Daring To Take Up Space by Daniell Koepke || Book review

Daniell Koepke is the author behind the Internal Acceptance Movement (I. A.M.). In her first poetry collection, Daniell gives voice to the fear and anxiety, as well as the perseverance and strength, that has been fundamental to her own personal growth journey and the path to deeper and more meaningful self-love and acceptance. In her own words, this book is for “the 17-year-old Daniell who was convinced she was worthless; who was convinced she would never survive or amount to anything. This is for the friends and family who never stopped believing in and supporting her. This is for all the people who feel that they have to shrink and hide who they are in order to be loved and accepted and worth something. This is for anyone who needs a reminder that you deserve to take up space in the world and that you are enough.”


Divider. A gold line with green and gold leaves in the middle.
Daring To Take Up Space cover. White cover with a woman on her knees, hugging herself. With roots and flowers sprouting out her back.

Title: Daring To Take Up Space

Author: Daniell Koepke

Published on February 21st 2019 by Thought Catalog Books

Format: Paperback, 96 pages

Genre / Themes: Contemporary | Mental Health | Poetry

Rating: 3.5 cups of tea

Divider. A gold line with green and gold leaves in the middle.

Thank you so much to Thought Catalog Books for providing me a copy of Daring To Take Up Space.

As someone with Generalized Anxiety Disorder (GAD), I’m always on the lookout for self-improvement literature. After discovering Koepke’s a fourth-year psychology doctorate student and a therapist, it’s no surprise her words reach such a deep and cognitive level. Her poetry’s immensely therapeutic and cathartic, helping alleviate the loudness of my thoughts and the depth of my anxiety after reading a couple of poems; it literally felt like going to one of my therapy sessions.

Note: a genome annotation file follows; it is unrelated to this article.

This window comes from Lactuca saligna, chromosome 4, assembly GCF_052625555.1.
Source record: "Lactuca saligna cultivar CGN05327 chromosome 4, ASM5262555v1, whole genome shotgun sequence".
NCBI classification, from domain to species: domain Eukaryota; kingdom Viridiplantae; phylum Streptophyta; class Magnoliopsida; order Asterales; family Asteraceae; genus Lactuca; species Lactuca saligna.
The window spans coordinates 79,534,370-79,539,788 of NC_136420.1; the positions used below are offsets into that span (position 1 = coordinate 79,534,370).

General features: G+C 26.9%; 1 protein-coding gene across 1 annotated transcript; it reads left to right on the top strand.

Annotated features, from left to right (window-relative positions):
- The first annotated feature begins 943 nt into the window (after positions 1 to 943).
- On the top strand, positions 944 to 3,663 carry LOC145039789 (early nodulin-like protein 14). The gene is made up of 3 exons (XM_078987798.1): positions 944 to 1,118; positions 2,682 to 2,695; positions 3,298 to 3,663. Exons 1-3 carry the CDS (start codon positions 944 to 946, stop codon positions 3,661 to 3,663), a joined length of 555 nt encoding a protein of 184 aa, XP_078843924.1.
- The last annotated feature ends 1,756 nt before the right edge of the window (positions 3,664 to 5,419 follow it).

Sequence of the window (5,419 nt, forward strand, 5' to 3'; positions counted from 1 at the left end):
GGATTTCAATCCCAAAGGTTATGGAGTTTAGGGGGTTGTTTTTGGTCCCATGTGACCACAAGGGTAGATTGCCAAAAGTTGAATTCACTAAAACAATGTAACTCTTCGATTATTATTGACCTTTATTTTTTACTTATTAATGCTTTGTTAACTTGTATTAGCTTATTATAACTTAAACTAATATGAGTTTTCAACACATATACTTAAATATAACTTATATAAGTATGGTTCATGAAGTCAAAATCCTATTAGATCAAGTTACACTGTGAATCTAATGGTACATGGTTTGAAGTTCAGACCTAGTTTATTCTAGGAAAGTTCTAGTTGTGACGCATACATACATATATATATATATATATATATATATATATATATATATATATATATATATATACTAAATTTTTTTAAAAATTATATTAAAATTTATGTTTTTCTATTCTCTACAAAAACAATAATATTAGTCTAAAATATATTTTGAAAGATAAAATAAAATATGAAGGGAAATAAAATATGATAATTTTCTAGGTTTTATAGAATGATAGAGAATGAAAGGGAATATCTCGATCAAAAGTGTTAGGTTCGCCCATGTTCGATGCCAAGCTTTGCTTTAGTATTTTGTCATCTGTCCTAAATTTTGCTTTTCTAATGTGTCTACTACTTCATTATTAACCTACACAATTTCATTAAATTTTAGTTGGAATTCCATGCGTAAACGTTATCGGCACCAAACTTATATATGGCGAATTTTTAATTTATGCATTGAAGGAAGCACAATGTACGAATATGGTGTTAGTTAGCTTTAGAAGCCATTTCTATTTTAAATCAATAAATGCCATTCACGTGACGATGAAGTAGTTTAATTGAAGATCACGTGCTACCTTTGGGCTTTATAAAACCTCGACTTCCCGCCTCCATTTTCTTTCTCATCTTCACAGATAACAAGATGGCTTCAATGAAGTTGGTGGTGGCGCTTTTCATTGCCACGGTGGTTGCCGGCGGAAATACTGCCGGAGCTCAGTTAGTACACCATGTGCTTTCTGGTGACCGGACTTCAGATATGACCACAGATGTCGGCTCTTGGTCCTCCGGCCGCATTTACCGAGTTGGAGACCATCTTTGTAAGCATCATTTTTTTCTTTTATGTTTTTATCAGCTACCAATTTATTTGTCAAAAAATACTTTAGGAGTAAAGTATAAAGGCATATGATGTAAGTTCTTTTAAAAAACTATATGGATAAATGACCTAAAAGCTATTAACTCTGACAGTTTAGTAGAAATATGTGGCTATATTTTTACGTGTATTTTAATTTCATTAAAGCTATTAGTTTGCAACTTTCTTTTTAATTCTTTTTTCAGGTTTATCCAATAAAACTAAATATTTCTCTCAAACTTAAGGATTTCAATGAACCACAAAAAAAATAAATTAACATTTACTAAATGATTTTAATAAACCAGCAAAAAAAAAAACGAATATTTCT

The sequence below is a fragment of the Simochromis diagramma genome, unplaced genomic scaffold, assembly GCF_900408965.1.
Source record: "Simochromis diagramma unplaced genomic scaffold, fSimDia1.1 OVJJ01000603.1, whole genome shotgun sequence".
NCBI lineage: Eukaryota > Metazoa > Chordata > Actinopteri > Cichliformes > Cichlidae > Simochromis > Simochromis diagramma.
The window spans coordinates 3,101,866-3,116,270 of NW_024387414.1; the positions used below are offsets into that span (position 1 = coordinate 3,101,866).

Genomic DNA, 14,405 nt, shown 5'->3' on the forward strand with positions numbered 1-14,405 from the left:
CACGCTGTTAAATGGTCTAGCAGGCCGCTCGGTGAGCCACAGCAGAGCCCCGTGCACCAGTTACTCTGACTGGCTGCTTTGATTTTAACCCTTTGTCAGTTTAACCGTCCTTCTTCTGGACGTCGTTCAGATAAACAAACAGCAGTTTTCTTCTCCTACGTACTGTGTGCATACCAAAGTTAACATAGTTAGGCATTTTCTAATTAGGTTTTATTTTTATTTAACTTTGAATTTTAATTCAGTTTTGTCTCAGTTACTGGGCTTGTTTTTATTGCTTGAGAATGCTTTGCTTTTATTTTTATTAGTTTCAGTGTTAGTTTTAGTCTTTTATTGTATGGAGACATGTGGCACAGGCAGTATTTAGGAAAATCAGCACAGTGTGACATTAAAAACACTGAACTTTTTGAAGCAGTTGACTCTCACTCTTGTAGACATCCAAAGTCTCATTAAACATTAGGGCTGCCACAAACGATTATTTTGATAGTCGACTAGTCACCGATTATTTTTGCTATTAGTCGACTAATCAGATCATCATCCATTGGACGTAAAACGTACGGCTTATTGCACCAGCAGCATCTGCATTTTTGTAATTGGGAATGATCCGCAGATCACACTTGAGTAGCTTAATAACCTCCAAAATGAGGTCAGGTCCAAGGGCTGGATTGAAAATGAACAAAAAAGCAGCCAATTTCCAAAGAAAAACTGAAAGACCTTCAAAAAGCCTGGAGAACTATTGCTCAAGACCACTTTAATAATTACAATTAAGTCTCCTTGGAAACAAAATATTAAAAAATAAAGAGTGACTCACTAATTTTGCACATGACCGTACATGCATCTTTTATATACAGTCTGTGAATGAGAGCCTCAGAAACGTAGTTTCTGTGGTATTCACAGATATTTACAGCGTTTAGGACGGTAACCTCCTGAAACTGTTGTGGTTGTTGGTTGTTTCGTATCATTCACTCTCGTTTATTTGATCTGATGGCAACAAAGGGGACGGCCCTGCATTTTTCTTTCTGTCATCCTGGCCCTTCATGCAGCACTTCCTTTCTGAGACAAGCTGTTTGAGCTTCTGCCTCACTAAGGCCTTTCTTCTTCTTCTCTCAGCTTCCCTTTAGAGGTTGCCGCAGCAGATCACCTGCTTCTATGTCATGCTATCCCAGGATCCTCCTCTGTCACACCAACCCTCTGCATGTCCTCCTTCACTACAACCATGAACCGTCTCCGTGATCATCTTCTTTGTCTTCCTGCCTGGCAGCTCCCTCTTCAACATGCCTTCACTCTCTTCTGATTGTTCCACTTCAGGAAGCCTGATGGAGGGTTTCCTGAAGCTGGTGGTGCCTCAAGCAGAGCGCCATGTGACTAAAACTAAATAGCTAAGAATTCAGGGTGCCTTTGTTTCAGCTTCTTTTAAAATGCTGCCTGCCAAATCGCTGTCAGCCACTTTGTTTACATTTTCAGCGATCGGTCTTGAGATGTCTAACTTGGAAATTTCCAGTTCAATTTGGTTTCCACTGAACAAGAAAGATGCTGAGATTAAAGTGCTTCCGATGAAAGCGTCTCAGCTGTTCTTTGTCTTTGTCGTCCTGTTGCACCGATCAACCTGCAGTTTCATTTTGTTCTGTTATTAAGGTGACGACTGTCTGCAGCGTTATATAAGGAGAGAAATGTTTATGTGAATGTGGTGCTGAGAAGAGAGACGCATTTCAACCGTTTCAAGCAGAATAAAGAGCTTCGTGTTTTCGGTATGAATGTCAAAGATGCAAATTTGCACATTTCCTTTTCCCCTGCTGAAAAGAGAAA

I really enjoyed how intimate Koepke’s works felt due to the use of free verse poetry; it makes you feel like the poems are for you and you alone. However, due to the lack of any poetic structure or tools (i.e. symbolism), the poems sometimes felt more like a TedTalk or self-help guide book rather than poetry.

Many topics and themes are explored, including but not limited to anxiety, boundaries, depression, fitting in, self-confidence, self-control, and acceptance. The entire collection just flows beautifully, moving from one topic to the next naturally. It does get a little repetitive, but I also think that’s the point. The more certain points are repeating, the more you remember and start to believe in those words too.

Overall, this was an inspirational collection that I can see many readers finding comfort in.

I recommend this novel if you enjoy: self-help books; language-oriented novels; a focus on alleviating stress, anxiety, and depression; therapeutic reads.

Signature that says "love jenna" in gold. A group of green pastel leaves are in the upper right hand corner.

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Author of Bookmark Your Thoughts, both the Tumblr and WordPress book review blogs. I'm a tea drinking, book loving librarian who just loves literature.

6 thoughts on “Daring To Take Up Space by Daniell Koepke || Book review

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